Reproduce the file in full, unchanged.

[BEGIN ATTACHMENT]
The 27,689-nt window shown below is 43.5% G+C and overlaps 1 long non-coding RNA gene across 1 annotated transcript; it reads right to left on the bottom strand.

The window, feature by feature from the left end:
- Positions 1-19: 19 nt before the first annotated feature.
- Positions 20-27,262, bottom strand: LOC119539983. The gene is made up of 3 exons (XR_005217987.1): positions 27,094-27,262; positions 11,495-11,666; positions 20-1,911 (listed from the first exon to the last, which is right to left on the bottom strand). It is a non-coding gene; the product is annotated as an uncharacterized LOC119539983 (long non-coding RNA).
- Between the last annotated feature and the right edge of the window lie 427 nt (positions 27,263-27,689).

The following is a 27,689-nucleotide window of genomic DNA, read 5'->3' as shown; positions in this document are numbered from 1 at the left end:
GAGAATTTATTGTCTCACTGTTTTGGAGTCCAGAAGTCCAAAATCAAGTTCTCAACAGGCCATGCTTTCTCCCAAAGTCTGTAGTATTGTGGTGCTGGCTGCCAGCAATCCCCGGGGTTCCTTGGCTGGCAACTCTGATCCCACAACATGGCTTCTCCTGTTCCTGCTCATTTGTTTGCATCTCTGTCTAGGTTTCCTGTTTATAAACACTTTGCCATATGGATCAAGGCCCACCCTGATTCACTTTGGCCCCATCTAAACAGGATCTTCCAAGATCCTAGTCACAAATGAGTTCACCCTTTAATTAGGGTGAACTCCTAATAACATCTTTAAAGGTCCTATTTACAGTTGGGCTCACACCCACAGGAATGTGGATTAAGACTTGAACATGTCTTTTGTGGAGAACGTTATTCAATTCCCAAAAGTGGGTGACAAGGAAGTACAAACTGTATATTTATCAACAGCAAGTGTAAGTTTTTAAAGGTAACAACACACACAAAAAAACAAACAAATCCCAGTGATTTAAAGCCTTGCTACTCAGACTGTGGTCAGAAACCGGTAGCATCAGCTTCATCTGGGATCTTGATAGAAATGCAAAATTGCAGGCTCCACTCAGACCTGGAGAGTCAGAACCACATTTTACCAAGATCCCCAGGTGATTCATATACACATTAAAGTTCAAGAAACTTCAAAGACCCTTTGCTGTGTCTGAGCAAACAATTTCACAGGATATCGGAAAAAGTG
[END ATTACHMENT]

The 27,689-nt window shown below is 43.5% G+C and overlaps 1 long non-coding RNA gene across 1 annotated transcript; it reads right to left on the bottom strand.

The window, feature by feature from the left end:
- Positions 1-19: 19 nt before the first annotated feature.
- Positions 20-27,262, bottom strand: LOC119539983. The gene is made up of 3 exons (XR_005217987.1): positions 27,094-27,262; positions 11,495-11,666; positions 20-1,911 (listed from the first exon to the last, which is right to left on the bottom strand). It is a non-coding gene; the product is annotated as an uncharacterized LOC119539983 (long non-coding RNA).
- Between the last annotated feature and the right edge of the window lie 427 nt (positions 27,263-27,689).

The following is a 27,689-nucleotide window of genomic DNA, read 5'->3' as shown; positions in this document are numbered from 1 at the left end:
GAGAATTTATTGTCTCACTGTTTTGGAGTCCAGAAGTCCAAAATCAAGTTCTCAACAGGCCATGCTTTCTCCCAAAGTCTGTAGTATTGTGGTGCTGGCTGCCAGCAATCCCCGGGGTTCCTTGGCTGGCAACTCTGATCCCACAACATGGCTTCTCCTGTTCCTGCTCATTTGTTTGCATCTCTGTCTAGGTTTCCTGTTTATAAACACTTTGCCATATGGATCAAGGCCCACCCTGATTCACTTTGGCCCCATCTAAACAGGATCTTCCAAGATCCTAGTCACAAATGAGTTCACCCTTTAATTAGGGTGAACTCCTAATAACATCTTTAAAGGTCCTATTTACAGTTGGGCTCACACCCACAGGAATGTGGATTAAGACTTGAACATGTCTTTTGTGGAGAACGTTATTCAATTCCCAAAAGTGGGTGACAAGGAAGTACAAACTGTATATTTATCAACAGCAAGTGTAAGTTTTTAAAGGTAACAACACACACAAAAAAACAAACAAATCCCAGTGATTTAAAGCCTTGCTACTCAGACTGTGGTCAGAAACCGGTAGCATCAGCTTCATCTGGGATCTTGATAGAAATGCAAAATTGCAGGCTCCACTCAGACCTGGAGAGTCAGAACCACATTTTACCAAGATCCCCAGGTGATTCATATACACATTAAAGTTCAAGAAACTTCAAAGACCCTTTGCTGTGTCTGAGCAAACAATTTCACAGGATATCGGAAAAAGTG